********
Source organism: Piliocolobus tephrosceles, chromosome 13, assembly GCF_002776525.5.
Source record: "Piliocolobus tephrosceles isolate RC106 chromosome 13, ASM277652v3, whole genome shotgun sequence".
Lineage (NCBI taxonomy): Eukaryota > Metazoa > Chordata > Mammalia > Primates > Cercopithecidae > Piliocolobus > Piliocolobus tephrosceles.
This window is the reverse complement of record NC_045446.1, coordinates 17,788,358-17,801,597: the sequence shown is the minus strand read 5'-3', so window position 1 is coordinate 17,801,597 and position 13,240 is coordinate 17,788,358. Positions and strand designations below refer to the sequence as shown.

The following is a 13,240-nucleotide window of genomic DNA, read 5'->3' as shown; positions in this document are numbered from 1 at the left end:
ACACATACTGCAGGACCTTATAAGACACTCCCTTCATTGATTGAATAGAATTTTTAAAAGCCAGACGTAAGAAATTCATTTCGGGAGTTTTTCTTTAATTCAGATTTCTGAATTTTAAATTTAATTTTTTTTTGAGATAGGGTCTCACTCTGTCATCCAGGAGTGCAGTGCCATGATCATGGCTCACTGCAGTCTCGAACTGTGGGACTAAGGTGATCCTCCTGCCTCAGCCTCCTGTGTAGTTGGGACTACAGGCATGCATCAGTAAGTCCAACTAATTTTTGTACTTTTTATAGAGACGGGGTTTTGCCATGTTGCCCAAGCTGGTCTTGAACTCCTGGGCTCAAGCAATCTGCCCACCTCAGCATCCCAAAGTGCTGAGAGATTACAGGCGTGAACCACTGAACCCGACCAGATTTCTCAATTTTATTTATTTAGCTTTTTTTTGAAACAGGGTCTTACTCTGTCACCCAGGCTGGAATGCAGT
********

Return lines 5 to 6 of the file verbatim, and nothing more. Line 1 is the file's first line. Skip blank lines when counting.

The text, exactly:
The following is a 13,240-nucleotide window of genomic DNA, read 5'->3' as shown; positions in this document are numbered from 1 at the left end:
ACACATACTGCAGGACCTTATAAGACACTCCCTTCATTGATTGAATAGAATTTTTAAAAGCCAGACGTAAGAAATTCATTTCGGGAGTTTTTCTTTAATTCAGATTTCTGAATTTTAAATTTAATTTTTTTTTGAGATAGGGTCTCACTCTGTCATCCAGGAGTGCAGTGCCATGATCATGGCTCACTGCAGTCTCGAACTGTGGGACTAAGGTGATCCTCCTGCCTCAGCCTCCTGTGTAGTTGGGACTACAGGCATGCATCAGTAAGTCCAACTAATTTTTGTACTTTTTATAGAGACGGGGTTTTGCCATGTTGCCCAAGCTGGTCTTGAACTCCTGGGCTCAAGCAATCTGCCCACCTCAGCATCCCAAAGTGCTGAGAGATTACAGGCGTGAACCACTGAACCCGACCAGATTTCTCAATTTTATTTATTTAGCTTTTTTTTGAAACAGGGTCTTACTCTGTCACCCAGGCTGGAATGCAGT